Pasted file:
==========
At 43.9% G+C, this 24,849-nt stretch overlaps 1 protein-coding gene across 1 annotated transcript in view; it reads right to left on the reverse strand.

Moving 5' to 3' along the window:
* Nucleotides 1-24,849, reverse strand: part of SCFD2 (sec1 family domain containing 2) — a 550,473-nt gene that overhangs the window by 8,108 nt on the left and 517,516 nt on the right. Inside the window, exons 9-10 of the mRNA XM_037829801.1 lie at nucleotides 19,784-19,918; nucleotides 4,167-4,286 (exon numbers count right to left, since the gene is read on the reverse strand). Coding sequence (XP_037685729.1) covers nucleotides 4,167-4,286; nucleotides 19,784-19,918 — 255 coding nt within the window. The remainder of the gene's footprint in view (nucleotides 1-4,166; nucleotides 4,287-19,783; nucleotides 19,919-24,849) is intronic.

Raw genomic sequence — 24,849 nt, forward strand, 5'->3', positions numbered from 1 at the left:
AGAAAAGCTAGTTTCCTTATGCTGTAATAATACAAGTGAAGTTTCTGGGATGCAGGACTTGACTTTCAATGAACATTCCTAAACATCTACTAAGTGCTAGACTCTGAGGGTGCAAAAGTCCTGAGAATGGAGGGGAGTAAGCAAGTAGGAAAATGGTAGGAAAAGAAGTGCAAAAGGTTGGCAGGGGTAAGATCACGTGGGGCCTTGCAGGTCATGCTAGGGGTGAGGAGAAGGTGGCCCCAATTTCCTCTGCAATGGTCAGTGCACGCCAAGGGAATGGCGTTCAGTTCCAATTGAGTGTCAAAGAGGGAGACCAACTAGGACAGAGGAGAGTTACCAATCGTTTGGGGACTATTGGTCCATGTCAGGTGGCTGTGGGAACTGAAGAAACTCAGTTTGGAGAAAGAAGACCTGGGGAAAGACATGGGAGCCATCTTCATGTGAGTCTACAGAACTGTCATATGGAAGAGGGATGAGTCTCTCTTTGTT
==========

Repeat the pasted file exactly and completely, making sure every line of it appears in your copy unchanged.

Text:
At 43.9% G+C, this 24,849-nt stretch overlaps 1 protein-coding gene across 1 annotated transcript in view; it reads right to left on the reverse strand.

Moving 5' to 3' along the window:
* Nucleotides 1-24,849, reverse strand: part of SCFD2 (sec1 family domain containing 2) — a 550,473-nt gene that overhangs the window by 8,108 nt on the left and 517,516 nt on the right. Inside the window, exons 9-10 of the mRNA XM_037829801.1 lie at nucleotides 19,784-19,918; nucleotides 4,167-4,286 (exon numbers count right to left, since the gene is read on the reverse strand). Coding sequence (XP_037685729.1) covers nucleotides 4,167-4,286; nucleotides 19,784-19,918 — 255 coding nt within the window. The remainder of the gene's footprint in view (nucleotides 1-4,166; nucleotides 4,287-19,783; nucleotides 19,919-24,849) is intronic.

Raw genomic sequence — 24,849 nt, forward strand, 5'->3', positions numbered from 1 at the left:
AGAAAAGCTAGTTTCCTTATGCTGTAATAATACAAGTGAAGTTTCTGGGATGCAGGACTTGACTTTCAATGAACATTCCTAAACATCTACTAAGTGCTAGACTCTGAGGGTGCAAAAGTCCTGAGAATGGAGGGGAGTAAGCAAGTAGGAAAATGGTAGGAAAAGAAGTGCAAAAGGTTGGCAGGGGTAAGATCACGTGGGGCCTTGCAGGTCATGCTAGGGGTGAGGAGAAGGTGGCCCCAATTTCCTCTGCAATGGTCAGTGCACGCCAAGGGAATGGCGTTCAGTTCCAATTGAGTGTCAAAGAGGGAGACCAACTAGGACAGAGGAGAGTTACCAATCGTTTGGGGACTATTGGTCCATGTCAGGTGGCTGTGGGAACTGAAGAAACTCAGTTTGGAGAAAGAAGACCTGGGGAAAGACATGGGAGCCATCTTCATGTGAGTCTACAGAACTGTCATATGGAAGAGGGATGAGTCTCTCTTTGTT